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30 Day Video Challenge

30 Day Video Challenge

I’m going to be very busy for the next 30 days.  I’ve decided to partake in a 30 day video challenge, issued by YouTuber Scott McKenna.  That means I’ve committed to upload a video to YouTube everyday for the next 30 days, even while working 12 hour plus days at my regular full time job.

The first video is already online, check it out below – or visit my YouTube channel –

As I upload more videos in the 30 Day Challenge, they’ll appear in this YouTube PlayList
Feel free to “LIKE” and “SUBSCRIBE”!

10 Years on Twitter

10 Years on Twitter

So I received a notification from Twitter this morning, that’s nothing unusual, except that this one said “It’s your Twitter anniversary…

What?!  Apparently it’s ten years since I signed up to Twitter.  If you’d asked me yesterday, I would have said that the social media giant wasn’t even around ten years ago.  Some research this morning has enlightened me, Twitter was launched in July 2006.  I signed up two and a half years later.

As a relatively early adopter, I was able to secure my real name as my Twitter handle @SimonYeo.  Good luck to anyone trying to get their real name as a username today!

I’m only an occasional user of Twitter these days.  Below are some of my earliest tweets from 2009.

If the embedded tweets aren’t loading in your browser, click HERE for a screenshot (opens a new tab).

2018 filmed on my iPhone

2018 filmed on my iPhone

I was looking for a video project last weekend, and rather than going out and filming video, I decided to use footage I already had.  I thought it would be a great idea to grab every video clip on my iPhone filmed during 2018, add some copyright free music, and edit it all together into a short YouTube video.  So that’s exactly what I did, and it was actually pretty easy – there was no story to tell, just random clips thrown together to some music.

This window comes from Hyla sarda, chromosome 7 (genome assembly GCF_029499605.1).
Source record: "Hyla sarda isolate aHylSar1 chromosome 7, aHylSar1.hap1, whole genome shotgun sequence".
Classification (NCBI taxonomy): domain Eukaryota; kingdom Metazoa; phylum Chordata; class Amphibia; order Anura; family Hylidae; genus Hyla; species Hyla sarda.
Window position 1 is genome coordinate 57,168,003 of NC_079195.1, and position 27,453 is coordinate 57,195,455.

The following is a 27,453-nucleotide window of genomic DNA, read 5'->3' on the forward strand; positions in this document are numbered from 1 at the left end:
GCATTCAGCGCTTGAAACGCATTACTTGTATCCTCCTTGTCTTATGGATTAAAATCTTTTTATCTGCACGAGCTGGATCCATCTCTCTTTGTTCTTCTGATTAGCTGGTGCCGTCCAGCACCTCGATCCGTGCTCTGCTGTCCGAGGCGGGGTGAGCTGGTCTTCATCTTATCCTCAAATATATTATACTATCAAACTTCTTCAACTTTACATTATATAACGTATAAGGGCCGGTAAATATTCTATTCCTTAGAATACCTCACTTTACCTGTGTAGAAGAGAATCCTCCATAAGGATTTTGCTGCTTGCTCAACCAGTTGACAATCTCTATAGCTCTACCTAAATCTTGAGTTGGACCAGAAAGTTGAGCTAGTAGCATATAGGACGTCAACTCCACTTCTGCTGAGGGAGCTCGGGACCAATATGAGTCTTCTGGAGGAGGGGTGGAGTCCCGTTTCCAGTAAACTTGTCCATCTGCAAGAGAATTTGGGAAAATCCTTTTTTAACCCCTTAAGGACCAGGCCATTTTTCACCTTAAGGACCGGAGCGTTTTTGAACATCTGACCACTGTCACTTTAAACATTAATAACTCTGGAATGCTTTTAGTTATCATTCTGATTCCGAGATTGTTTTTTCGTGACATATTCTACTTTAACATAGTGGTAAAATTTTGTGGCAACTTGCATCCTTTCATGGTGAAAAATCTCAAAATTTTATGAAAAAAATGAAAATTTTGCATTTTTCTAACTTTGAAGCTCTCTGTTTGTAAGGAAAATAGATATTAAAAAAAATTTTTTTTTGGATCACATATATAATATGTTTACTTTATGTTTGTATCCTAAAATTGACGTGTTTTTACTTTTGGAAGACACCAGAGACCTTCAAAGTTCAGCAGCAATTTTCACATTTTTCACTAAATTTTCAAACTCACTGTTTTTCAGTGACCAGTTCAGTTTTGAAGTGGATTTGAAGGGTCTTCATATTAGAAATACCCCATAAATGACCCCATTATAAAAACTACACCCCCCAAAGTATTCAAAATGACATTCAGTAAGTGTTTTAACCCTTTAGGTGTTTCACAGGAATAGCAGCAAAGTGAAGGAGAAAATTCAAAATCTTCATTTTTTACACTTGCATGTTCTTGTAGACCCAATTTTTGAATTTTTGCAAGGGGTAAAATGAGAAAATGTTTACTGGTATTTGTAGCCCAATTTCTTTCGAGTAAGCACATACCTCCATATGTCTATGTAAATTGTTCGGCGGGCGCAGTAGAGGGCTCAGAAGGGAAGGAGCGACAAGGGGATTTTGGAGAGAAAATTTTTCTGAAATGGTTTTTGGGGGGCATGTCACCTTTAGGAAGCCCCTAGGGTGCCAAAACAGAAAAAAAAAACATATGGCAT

When I watched the video back though, I realised it needed an introduction, to explain why these non related clips were put together.  To continue the phone theme, I decided to film the intro on my phone too, which actually took longer than editing the main video.  I ended up filming in the doorway of my garage to get reasonable lighting (for the front facing camera) and to get away from household noise (TV, games, kids playing).

So here it is, 2018 as seen through the lens of my iPhone 8.  I like it because every clip is a memory for me to look back on, but hopefully it’s short enough to not bore everyone else.

Christmas Morning Family Photo

Christmas Morning Family Photo

SMJBK Yeo Family Photo Christmas Morning 2018

Christmas Morning Family Photo 

Even though our eldest son, Josh, is almost 19, he’s still with us and able to continue our tradition of a family photo on Christmas morning.  We started taking our family group photo in-front of the Christmas tree in 2010, when our youngest, Karla, was still an infant.  Back then, the boys were frustrated with the process (“hurry up Dad, we want to open the presents”), but now everyone knows we have to get dressed and take the family photo before any gifts are exchanged.  

I’ve even started filming the process.  As you can see in the Behind-The-Scenes video I made this year, we actually have a lot of fun posing in front of the tree, and getting our family photo just right.